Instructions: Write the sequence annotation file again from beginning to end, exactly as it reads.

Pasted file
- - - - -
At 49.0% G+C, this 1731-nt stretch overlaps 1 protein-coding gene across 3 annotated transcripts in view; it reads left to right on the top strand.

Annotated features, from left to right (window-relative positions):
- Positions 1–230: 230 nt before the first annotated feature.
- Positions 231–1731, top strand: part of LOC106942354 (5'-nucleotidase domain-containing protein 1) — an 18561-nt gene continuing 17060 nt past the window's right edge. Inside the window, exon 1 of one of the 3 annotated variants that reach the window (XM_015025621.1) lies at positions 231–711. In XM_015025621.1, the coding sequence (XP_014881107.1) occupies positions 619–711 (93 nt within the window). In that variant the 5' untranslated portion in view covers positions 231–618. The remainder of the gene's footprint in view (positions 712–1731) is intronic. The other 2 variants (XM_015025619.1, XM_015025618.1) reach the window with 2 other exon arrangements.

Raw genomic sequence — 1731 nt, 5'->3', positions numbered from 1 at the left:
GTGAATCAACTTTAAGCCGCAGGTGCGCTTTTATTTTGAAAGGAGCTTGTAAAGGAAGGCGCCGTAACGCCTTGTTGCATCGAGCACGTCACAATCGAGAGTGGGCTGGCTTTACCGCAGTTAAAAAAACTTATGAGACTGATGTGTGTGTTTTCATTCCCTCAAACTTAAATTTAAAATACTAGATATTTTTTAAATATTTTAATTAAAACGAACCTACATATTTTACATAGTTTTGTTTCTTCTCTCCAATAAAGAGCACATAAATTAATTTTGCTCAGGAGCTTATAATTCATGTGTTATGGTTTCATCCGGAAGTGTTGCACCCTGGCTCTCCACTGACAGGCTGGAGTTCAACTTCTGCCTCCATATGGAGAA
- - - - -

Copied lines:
At 49.0% G+C, this 1731-nt stretch overlaps 1 protein-coding gene across 3 annotated transcripts in view; it reads left to right on the top strand.

Annotated features, from left to right (window-relative positions):
- Positions 1–230: 230 nt before the first annotated feature.
- Positions 231–1731, top strand: part of LOC106942354 (5'-nucleotidase domain-containing protein 1) — an 18561-nt gene continuing 17060 nt past the window's right edge. Inside the window, exon 1 of one of the 3 annotated variants that reach the window (XM_015025621.1) lies at positions 231–711. In XM_015025621.1, the coding sequence (XP_014881107.1) occupies positions 619–711 (93 nt within the window). In that variant the 5' untranslated portion in view covers positions 231–618. The remainder of the gene's footprint in view (positions 712–1731) is intronic. The other 2 variants (XM_015025619.1, XM_015025618.1) reach the window with 2 other exon arrangements.

Raw genomic sequence — 1731 nt, 5'->3', positions numbered from 1 at the left:
GTGAATCAACTTTAAGCCGCAGGTGCGCTTTTATTTTGAAAGGAGCTTGTAAAGGAAGGCGCCGTAACGCCTTGTTGCATCGAGCACGTCACAATCGAGAGTGGGCTGGCTTTACCGCAGTTAAAAAAACTTATGAGACTGATGTGTGTGTTTTCATTCCCTCAAACTTAAATTTAAAATACTAGATATTTTTTAAATATTTTAATTAAAACGAACCTACATATTTTACATAGTTTTGTTTCTTCTCTCCAATAAAGAGCACATAAATTAATTTTGCTCAGGAGCTTATAATTCATGTGTTATGGTTTCATCCGGAAGTGTTGCACCCTGGCTCTCCACTGACAGGCTGGAGTTCAACTTCTGCCTCCATATGGAGAA